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Contribution Oral

Budker INP - Conference Hall
SR technological application and X-ray apparatus

DIAMOND REFRACTIVE LENSES FOR DIFFRACTION-LIMITED X-RAY SOURCES

Speakers

  • Mr. Maxim POLIKARPOV

Primary authors

Co-authors

Content

An intensive development of X-ray refractive optics’ instrumentation and tools has given birth to X-ray refractive lenses [1] which are now standard elements at third-generation synchrotron radiation sources. In view of the global switch to the fourth generation of synchrotron sources and X-ray Free Electron Lasers, there is a growing need for x-ray optical elements fabricated from materials that can withstand extreme heat and radiation loads while still providing effective focusing and imaging. Diamond can satisfy all the requirements provided that a suitable lens manufacturing technology is available.

In our research [2], for the first time single crystal diamond planar refractive lenses were fabricated by laser micromachining in up to 1.2 mm thick diamond plates which were grown by CVD and HPHT. Various linear lenses with apertures up to 1mm and radii of the parabola apex up to 500µm were manufactured and investigated with SEM, AFM, Raman spectroscopy and, of course, X-ray tests at the ESRF ID06 beamline. X-ray focusing showed the high quality of the lens’s side walls and profile allowing to focus the X-radiation in accordance with the lens demagnification factor. Planar lenses were followed by 2D parabolic X-ray refractive half lenses, which were also manufactured by laser micro-machining of single-crystal diamond. A single 2D lens had an aperture of 1 mm and parabola apex radii of 200 µm. Forming a compound refractive lens with 24 single lenses within, it has been successfully tested in the focusing and imaging modes both at the APS source [3] and at the laboratory setups using Cu Kα X-radiation from the rotating anode generator and microfocus MetalJet X-ray tube with a liquid-gallium jet as the anode using Ga Ka line. The lens has successfully reproduced the triangular object with the theoretical demagnification while the focusing of the 20 µm source was performed with the small deviation from the theoretical value.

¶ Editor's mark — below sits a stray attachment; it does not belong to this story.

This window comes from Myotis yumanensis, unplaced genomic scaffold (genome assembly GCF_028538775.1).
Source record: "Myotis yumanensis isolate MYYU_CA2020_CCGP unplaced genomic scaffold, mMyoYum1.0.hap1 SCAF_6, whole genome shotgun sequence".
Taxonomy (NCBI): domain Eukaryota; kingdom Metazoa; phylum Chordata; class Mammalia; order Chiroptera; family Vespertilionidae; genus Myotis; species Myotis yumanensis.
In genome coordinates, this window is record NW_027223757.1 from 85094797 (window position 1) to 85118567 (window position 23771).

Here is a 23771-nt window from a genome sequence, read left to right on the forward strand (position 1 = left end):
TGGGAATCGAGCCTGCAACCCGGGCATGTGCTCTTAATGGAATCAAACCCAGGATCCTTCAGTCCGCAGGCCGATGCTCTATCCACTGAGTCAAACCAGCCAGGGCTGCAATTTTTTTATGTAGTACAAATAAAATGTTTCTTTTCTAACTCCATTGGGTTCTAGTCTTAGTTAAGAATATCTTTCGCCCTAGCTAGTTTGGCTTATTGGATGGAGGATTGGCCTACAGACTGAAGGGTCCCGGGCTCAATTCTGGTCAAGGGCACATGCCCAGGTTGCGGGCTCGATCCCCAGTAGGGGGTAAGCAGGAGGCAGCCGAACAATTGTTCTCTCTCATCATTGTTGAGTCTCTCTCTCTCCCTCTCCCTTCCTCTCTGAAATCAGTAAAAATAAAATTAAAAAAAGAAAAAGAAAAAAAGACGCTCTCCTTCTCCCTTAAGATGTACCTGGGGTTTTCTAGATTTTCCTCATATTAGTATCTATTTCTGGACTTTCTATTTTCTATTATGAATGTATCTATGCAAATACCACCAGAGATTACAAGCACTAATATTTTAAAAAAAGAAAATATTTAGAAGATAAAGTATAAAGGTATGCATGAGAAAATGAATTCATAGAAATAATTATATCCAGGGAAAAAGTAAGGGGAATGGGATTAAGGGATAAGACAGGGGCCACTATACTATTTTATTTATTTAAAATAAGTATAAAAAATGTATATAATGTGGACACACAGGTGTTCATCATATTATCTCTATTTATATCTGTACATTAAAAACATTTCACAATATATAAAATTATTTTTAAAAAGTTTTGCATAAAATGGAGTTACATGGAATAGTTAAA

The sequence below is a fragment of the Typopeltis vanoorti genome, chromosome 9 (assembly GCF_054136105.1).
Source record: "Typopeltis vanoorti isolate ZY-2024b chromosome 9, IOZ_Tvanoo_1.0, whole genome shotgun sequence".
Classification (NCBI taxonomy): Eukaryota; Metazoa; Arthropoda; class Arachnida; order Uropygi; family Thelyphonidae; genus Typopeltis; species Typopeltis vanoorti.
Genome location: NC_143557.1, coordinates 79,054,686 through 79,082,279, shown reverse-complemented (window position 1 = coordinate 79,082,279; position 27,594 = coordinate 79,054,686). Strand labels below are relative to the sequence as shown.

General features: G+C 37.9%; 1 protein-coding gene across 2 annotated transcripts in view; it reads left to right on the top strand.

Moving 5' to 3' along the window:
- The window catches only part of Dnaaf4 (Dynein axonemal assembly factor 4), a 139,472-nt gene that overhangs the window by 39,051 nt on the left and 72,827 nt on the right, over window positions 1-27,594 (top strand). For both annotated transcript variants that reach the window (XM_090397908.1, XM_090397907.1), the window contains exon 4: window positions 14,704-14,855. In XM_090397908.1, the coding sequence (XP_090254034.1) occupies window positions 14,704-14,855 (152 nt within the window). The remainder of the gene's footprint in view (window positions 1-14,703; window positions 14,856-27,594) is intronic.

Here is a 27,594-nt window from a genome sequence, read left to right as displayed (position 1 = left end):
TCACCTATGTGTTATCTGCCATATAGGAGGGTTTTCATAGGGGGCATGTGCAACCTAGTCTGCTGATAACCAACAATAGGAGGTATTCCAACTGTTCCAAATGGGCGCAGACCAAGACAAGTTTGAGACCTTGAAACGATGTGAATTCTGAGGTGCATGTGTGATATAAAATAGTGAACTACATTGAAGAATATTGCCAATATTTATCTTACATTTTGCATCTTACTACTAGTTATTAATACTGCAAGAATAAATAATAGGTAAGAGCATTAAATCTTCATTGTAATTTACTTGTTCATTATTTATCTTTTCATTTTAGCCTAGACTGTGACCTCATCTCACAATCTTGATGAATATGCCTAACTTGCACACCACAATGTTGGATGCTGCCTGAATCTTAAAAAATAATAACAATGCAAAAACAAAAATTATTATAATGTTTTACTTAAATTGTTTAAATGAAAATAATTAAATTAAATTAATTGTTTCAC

The present study demonstrated that laser micro-fabrication technology provides a straight forward method for the fabrication of single-crystal diamond refractive lenses with large acceptance and high shape and surface (peak-to-valley roughness ~ 1µm) quality. Unique optical properties of diamond single-crystal lenses (the refractive index decrement, δ, in diamond is double that of beryllium) coupled with its excellent thermal qualities (high thermal conductivity and shock resistance; low thermal expansion coefficient; high temperature stability) allow them to be applied as focusing, imaging and beam-conditioning elements at high-heat flux beams of today and future X-ray sources.

References

  1. Snigirev, A., et al., A compound refractive lens for focusing high-energy X-rays. Nature, 1996. 384(6604): p. 49-51.
  2. Polikarpov, M., et al., Large-acceptance diamond planar refractive lenses manufactured by laser cutting. Journal of Synchrotron Radiation, 2015. 22(1): p. 23-28.
  3. Terentyev, S., et al., Parabolic single-crystal diamond lenses for coherent x-ray imaging. Applied Physics Letters, 2015. 107(11): p. 111108.